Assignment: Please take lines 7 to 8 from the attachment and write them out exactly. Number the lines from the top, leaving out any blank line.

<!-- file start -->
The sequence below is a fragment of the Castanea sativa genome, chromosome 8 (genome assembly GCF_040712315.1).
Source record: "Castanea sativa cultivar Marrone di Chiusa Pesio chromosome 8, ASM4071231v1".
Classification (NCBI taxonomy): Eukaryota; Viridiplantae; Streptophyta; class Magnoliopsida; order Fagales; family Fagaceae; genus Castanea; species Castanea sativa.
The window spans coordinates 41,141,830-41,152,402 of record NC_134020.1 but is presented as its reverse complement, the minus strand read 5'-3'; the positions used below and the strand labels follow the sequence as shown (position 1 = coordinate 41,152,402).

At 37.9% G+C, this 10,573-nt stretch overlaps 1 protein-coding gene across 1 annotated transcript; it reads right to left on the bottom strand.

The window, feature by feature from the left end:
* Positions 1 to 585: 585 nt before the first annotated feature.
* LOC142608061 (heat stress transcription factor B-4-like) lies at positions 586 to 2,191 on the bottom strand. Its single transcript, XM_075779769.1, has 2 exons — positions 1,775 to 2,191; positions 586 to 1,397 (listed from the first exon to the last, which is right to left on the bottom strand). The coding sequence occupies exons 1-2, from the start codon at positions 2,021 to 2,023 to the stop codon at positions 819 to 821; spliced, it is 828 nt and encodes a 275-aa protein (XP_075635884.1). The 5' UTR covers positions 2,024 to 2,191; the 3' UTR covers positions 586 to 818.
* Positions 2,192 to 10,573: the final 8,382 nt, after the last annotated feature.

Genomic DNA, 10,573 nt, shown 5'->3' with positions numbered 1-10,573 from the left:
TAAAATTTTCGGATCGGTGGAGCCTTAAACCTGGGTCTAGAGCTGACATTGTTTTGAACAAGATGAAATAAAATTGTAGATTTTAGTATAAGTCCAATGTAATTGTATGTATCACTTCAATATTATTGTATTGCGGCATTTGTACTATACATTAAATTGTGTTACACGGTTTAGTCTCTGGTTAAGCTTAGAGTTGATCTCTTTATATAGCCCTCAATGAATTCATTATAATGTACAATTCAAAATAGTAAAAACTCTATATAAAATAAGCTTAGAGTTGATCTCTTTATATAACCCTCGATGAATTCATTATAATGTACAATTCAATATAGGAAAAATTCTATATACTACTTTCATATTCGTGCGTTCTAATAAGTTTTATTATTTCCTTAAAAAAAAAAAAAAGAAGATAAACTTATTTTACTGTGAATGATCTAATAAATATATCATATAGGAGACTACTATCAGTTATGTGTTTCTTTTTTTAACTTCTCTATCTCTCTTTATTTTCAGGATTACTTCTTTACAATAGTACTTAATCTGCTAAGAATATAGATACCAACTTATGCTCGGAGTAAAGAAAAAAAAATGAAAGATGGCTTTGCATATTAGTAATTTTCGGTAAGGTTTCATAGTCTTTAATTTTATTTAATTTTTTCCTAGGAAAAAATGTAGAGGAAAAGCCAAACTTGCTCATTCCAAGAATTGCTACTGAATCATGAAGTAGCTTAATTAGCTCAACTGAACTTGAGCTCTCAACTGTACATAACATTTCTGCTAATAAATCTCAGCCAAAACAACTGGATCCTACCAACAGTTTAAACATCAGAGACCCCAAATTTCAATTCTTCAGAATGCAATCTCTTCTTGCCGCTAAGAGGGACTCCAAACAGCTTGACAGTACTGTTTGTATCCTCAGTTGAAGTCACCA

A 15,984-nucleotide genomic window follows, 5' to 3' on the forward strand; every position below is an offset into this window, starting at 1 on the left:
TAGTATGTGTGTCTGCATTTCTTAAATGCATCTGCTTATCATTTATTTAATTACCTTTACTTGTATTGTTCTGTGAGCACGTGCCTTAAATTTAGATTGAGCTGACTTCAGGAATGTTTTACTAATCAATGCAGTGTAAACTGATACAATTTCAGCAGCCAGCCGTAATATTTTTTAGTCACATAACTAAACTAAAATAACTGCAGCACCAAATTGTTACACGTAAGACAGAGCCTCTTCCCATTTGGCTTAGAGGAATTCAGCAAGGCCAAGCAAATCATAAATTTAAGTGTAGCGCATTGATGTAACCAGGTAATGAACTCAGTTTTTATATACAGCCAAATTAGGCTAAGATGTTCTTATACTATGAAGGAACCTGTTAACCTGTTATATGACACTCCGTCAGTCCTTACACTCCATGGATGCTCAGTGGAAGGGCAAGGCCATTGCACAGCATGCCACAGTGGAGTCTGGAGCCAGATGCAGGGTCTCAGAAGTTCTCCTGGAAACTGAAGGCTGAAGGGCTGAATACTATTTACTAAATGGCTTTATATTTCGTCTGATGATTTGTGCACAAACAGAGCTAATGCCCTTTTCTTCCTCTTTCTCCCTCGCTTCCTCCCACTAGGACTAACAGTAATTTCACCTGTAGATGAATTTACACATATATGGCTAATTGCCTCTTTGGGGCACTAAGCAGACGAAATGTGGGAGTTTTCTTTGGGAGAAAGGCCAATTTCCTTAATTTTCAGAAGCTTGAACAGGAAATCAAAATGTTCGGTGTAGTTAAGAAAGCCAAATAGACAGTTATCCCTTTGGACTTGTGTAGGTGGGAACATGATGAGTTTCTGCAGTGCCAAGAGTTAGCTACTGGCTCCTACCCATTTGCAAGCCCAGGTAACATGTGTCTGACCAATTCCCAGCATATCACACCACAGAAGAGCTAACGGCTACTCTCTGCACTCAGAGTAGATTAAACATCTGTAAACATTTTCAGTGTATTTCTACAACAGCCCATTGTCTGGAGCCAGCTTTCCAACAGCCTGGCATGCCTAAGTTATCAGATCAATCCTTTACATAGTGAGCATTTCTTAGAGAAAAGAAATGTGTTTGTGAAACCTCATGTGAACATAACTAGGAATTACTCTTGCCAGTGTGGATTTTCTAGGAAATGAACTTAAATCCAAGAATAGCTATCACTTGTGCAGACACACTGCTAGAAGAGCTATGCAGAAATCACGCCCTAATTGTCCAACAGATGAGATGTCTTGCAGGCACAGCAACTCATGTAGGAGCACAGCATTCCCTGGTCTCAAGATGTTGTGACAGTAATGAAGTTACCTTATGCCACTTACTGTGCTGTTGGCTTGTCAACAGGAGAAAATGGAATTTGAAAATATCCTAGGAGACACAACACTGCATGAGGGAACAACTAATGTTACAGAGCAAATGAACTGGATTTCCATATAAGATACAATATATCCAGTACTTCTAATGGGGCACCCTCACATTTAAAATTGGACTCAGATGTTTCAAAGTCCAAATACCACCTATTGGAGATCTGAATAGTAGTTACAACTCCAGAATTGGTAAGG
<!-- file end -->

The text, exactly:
* Positions 1 to 585: 585 nt before the first annotated feature.
* LOC142608061 (heat stress transcription factor B-4-like) lies at positions 586 to 2,191 on the bottom strand. Its single transcript, XM_075779769.1, has 2 exons — positions 1,775 to 2,191; positions 586 to 1,397 (listed from the first exon to the last, which is right to left on the bottom strand). The coding sequence occupies exons 1-2, from the start codon at positions 2,021 to 2,023 to the stop codon at positions 819 to 821; spliced, it is 828 nt and encodes a 275-aa protein (XP_075635884.1). The 5' UTR covers positions 2,024 to 2,191; the 3' UTR covers positions 586 to 818.